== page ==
As a soft cheese, it is best to avoid the rind; a thick, rubbery texture, its chewy disposition makes for an overpowering experience. However, the soft, crumbly middle is perfect for you to sample and can be enjoyed in some different ways, including in a panini.
One of Italy’s most famous cheese originates in the southern part of the country, with some of the most popular being created in Naples. Buffalo Mozzarella is, unsurprisingly, created from the milk of a buffalo. However, a large quantity of the cheese is still made from cow’s milk. Despite there being more than 2000 cheeses available worldwide, it is the most-eaten variety, with Pizza Hut using approximately 300 million pounds of it annually.
To best enjoy Mozzarella, it needs to be eaten soon after purchasing, as the taste begins to break down once exposed to air. Additionally, it is crucial that you keep it moist. There are, of course, lower-moisture options of Mozzarella, although this will taste slightly different. Typically, this variety of the cheese is saltier in flavour, but has a longer shelf life and can stretch better when used in cooking a dish.
Formaggio di Fossa
The ripening of the cheese is something that is different for each option – and Formaggio di Fossa is no exception. Named Formaggio di Fossa, or “pit cheese”, it is ripened in special underground pits in the area which borders Emilia Romagna and Le Marche, alongside the rivers of Rubicone and Marecchia.
Uneven and deformed in shape, Formaggio di Fossa has a rind which is easily breakable, although it should not be eaten with this. Once the rind has been removed, the taste is initially delicate but has an aftertaste which can be described as pungent and bitter afterwards. This cheese is best served in a quiche, although you can also great this on top of pasta for a different taste.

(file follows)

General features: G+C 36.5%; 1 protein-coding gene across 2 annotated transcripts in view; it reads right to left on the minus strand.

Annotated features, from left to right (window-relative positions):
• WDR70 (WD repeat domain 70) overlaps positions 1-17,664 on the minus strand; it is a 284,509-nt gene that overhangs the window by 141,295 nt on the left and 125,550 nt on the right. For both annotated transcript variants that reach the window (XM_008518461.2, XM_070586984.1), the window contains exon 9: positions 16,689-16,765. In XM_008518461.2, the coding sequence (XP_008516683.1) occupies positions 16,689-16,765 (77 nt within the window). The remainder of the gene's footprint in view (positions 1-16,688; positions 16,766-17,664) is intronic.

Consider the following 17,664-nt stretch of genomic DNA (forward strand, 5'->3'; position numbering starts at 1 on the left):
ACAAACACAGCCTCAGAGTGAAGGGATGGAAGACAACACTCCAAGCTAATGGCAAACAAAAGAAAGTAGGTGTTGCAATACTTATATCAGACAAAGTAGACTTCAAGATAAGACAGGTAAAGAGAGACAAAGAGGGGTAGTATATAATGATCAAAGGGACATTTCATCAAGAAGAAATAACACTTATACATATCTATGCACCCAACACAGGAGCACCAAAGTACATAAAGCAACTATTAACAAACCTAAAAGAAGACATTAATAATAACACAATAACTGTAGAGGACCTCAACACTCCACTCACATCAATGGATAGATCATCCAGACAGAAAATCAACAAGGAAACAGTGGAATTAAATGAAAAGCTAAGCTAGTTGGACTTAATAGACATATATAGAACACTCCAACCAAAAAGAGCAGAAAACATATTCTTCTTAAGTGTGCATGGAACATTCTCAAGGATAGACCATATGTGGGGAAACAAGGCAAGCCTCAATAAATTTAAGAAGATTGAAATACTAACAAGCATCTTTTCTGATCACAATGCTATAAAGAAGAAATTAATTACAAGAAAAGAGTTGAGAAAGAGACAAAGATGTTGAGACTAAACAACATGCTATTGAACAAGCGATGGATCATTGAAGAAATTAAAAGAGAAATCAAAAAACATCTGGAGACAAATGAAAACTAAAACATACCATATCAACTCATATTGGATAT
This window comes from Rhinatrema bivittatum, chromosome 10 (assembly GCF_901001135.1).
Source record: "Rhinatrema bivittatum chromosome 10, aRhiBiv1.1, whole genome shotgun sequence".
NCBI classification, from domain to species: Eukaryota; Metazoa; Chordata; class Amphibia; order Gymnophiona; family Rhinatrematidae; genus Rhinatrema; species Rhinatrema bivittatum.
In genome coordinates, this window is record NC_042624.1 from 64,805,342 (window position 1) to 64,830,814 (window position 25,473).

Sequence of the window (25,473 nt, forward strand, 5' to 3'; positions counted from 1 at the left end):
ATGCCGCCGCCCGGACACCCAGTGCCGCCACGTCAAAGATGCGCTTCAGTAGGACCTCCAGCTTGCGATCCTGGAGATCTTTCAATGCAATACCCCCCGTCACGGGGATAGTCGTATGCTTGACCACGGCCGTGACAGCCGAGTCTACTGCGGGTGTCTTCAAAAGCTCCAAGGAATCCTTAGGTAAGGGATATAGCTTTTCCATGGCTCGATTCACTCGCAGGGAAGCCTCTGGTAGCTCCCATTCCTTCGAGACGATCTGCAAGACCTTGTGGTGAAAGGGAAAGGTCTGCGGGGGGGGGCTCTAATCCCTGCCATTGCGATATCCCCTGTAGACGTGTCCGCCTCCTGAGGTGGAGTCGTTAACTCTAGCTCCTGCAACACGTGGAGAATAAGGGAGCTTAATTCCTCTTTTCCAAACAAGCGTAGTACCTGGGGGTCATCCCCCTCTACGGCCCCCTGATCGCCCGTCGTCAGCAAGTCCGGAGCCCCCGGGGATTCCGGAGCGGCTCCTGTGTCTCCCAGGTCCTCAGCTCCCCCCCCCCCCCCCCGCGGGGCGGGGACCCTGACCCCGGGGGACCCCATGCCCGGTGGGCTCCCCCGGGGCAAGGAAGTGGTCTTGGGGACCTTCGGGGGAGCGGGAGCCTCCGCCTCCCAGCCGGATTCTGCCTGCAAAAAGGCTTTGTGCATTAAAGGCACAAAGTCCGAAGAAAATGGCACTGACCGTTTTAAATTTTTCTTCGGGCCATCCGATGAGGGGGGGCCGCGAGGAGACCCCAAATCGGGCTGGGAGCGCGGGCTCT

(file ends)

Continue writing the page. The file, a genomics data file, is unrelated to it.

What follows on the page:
Heading to Puglia and are wondering what cheeses are on offer for you? The buttery texture of Burrata is sure to pass your lips at least once on the trip, although you should bear in mind that the cheese, which is made from a mix of Mozzarella and cream is high in both fat and calories, so is not a good substitute for your favourite Cheddar.
Due to the creamy taste of this cheese, the number of ways in which you can enjoy this is endless. Whether you decide to pair it with a fresh salad or to sprinkle it on top of cooked dishes, the cheese, which translates to “buttered” is a luxurious extra that you’ll be sure to fall in love with.
Made from the leftover whey from sheep, cow, goat or water buffalo milk, Ricotta cheese is both soft and creamy, which provides it with a delicate flavour. Unlike Burrata, this cheese is low in fat and is a perfect alternative to Marscapone, as it has a mild taste and a thick texture.
There are a number of ways in which this cheese can be enjoyed; from spreading on top of toast to mixing into fish dishes, you don’t need to use large quantities of this cheese to get the desired taste.
Parmigiano-Reggiano, otherwise known as Parmesan, is a staple in Italian cooking. Dating back as far as 800 years, this cheese takes two years before it reaches its prime, condensing from a weight of 110lbs to 80lbs once ready. One of the reasons for its popularity is due to the fact that, once prepared, it is lactose-free.
Parmigiano-Reggiano is best enjoyed with pasta dishes and is often found accompanying similar meals over here. Other alternatives include eating the cheese in its natural state, as well as incorporating it into recipes.
If you’re heading to Italy soon, we would love to help you plan the trip of a lifetime. Get in touch with the team here at Essential Italy today to see how that holiday could become a reality. Or, if you’ve already planned your next visit to the country, we would love to know if you’re thinking about indulging in some of the cheeses that we’ve mentioned above, so reach out to us on our social media channels to let us know!